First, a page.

Swing State Pres

Monday, October 7, 2013

September Month in Review: Obama Turns Tough Guy (October 7, 2013)

Barack Obama is apparently mad as hell and he’s not going to take it any more.  No more “Mr. Lead From Behind.”  No more negotiating under threat of government shutdowns and default deadlines. 

The Obama Administration had been drifting along in a listless second term, tethered to an economy characterized by steady but very slow improvement, stuck in a series of relatively modest, acronym-laden controversies (NSA, IRS, AP, etc), unable to deliver on a domestic agenda in the face of implacable opposition (see: immigration, gun control), and at the mercy of a careening Middle East.

And then, a foreign policy crisis and a series of domestic budget/deficit deadlines catalyzed the administration into very hard-nosed positions that may well be defining for the duration of the Obama presidency.  In both instances, Obama has been far from the passive take-what-I-can-get negotiator that even his followers have come to despair.  It’s amazing what re-elections – and no more elections – will do for the spine.

Of course I am talking about Syria and the current budget impasse.  Starting with Syria, I am reminded of the Branch Rickey gem, “Luck is the residue of design.”  The “design” aspect may have had all the elegance of sausage-making, but the outcome could turn out very well indeed.  Obama staked out a lonely position after the Assad regime’s chemical attack on its own people, threatening military action that had little support either internationally or domestically.  But clearly it was Obama’s threat and John Kerry’s trial balloon calling for unilateral Syrian surrender of its chemical weapons that have set us on a path of peaceful destruction of that very arsenal.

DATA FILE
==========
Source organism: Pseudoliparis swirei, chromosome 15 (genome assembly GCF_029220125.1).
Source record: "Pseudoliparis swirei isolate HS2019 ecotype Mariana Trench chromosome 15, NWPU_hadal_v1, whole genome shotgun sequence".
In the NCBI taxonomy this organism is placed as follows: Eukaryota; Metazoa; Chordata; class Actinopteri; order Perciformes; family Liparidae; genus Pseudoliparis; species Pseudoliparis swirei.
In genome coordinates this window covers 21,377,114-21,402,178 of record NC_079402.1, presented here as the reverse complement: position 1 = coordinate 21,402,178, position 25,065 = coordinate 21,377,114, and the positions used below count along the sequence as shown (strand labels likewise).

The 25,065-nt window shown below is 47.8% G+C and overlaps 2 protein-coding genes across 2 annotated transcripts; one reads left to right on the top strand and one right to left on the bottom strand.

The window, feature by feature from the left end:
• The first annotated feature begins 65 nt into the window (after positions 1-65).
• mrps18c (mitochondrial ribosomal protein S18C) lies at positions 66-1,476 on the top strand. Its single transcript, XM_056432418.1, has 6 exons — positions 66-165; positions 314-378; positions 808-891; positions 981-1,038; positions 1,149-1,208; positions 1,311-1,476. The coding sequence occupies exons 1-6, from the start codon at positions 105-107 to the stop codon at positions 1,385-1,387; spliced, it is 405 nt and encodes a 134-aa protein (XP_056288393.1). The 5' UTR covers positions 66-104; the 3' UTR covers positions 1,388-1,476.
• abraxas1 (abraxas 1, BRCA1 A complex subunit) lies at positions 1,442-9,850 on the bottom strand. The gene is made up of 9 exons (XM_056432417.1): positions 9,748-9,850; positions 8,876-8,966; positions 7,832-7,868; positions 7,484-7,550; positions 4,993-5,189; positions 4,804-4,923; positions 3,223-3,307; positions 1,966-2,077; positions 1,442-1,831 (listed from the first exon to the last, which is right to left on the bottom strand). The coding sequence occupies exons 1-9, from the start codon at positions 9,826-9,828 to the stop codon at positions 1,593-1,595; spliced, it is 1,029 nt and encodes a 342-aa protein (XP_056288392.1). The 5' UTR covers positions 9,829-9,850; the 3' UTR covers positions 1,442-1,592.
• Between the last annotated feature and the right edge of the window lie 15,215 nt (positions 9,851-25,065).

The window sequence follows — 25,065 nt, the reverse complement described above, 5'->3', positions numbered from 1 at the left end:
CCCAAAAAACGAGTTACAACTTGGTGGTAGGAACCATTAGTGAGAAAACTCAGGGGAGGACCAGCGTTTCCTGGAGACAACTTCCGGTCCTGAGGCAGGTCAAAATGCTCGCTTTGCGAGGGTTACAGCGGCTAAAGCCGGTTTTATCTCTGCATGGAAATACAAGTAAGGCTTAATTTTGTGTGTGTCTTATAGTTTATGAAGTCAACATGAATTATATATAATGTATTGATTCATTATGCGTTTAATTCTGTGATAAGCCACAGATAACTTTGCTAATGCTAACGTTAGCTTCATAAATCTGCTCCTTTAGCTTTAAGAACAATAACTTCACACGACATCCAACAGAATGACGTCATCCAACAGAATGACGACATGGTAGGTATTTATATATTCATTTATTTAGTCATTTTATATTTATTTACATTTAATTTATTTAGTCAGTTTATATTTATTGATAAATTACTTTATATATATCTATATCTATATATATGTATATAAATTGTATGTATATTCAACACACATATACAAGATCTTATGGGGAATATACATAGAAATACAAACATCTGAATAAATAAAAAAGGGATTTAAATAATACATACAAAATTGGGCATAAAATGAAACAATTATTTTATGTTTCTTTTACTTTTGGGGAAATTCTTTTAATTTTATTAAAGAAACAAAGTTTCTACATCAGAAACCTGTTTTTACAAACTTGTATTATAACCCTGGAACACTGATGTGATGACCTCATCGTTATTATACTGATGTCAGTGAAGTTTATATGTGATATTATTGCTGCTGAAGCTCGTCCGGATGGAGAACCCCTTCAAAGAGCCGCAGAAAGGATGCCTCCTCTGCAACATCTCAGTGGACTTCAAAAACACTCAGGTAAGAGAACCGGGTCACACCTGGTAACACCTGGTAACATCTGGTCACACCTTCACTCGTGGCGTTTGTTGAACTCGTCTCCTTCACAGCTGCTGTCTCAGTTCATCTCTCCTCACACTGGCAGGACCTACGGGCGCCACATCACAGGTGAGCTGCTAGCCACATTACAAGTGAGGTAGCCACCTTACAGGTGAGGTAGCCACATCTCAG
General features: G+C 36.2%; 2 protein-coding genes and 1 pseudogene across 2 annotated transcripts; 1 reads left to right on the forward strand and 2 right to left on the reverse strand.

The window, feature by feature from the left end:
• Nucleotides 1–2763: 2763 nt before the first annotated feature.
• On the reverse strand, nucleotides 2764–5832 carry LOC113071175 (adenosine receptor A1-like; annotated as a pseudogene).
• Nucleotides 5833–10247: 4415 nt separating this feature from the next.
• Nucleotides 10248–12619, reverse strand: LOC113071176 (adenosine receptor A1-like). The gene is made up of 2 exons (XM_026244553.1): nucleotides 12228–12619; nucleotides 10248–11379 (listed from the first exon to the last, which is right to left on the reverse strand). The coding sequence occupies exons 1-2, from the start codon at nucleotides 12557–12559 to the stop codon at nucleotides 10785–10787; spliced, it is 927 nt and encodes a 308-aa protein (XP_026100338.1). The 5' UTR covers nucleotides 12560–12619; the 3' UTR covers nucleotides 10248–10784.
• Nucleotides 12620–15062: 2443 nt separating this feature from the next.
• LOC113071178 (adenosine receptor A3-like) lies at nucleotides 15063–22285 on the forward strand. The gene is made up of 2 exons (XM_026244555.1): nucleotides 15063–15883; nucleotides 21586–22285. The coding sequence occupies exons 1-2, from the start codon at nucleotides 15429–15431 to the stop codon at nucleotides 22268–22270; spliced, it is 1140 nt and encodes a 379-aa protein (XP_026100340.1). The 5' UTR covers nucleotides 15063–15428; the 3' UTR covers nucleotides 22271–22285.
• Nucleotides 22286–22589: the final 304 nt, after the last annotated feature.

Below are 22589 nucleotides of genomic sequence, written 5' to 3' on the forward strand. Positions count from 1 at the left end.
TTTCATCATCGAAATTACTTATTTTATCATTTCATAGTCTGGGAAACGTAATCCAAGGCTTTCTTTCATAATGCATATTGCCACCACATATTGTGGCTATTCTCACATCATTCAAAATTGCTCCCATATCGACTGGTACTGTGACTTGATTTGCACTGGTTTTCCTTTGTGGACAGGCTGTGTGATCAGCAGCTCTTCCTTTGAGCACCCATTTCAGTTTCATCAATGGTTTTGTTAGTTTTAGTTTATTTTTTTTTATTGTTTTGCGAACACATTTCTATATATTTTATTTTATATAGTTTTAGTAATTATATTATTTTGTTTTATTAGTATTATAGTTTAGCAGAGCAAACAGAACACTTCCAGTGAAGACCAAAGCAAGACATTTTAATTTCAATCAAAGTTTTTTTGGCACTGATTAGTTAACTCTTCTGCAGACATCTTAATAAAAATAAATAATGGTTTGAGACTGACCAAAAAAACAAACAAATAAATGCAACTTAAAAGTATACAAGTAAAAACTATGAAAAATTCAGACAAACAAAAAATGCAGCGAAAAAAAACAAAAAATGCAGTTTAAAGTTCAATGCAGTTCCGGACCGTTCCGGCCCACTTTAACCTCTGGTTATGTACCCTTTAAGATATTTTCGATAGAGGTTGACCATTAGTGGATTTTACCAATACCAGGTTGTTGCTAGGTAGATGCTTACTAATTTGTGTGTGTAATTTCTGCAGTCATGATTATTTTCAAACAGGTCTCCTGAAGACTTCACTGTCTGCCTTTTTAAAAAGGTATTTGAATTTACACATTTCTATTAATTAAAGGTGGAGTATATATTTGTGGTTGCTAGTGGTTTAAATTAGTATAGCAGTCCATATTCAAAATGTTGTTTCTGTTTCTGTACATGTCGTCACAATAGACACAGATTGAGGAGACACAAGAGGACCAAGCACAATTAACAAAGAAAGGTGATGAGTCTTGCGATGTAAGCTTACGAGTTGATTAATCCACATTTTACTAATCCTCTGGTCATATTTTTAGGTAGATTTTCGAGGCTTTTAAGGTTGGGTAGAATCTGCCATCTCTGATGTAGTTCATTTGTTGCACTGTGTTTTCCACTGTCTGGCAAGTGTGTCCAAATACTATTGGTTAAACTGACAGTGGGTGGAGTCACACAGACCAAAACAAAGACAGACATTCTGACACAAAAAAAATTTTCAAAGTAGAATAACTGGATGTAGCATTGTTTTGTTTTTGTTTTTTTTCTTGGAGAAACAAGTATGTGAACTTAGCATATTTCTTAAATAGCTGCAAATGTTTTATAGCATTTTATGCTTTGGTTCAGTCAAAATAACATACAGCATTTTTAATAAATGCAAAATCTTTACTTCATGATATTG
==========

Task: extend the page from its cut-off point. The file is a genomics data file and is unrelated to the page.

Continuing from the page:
Obama is being lambasted for “on the fly diplomacy,” but where would we be save for these twin administration actions?  So the Russians bit on Kerry’s “off the cuff” call for a Syrian weapon surrender and ran with it…this is bad?  And while there is a long way to go in the dismantling and verification processes, if Assad chooses to use chemical weapons again while this process is underway, I think it is clear that world reaction would be far more hostile and unified than the first time.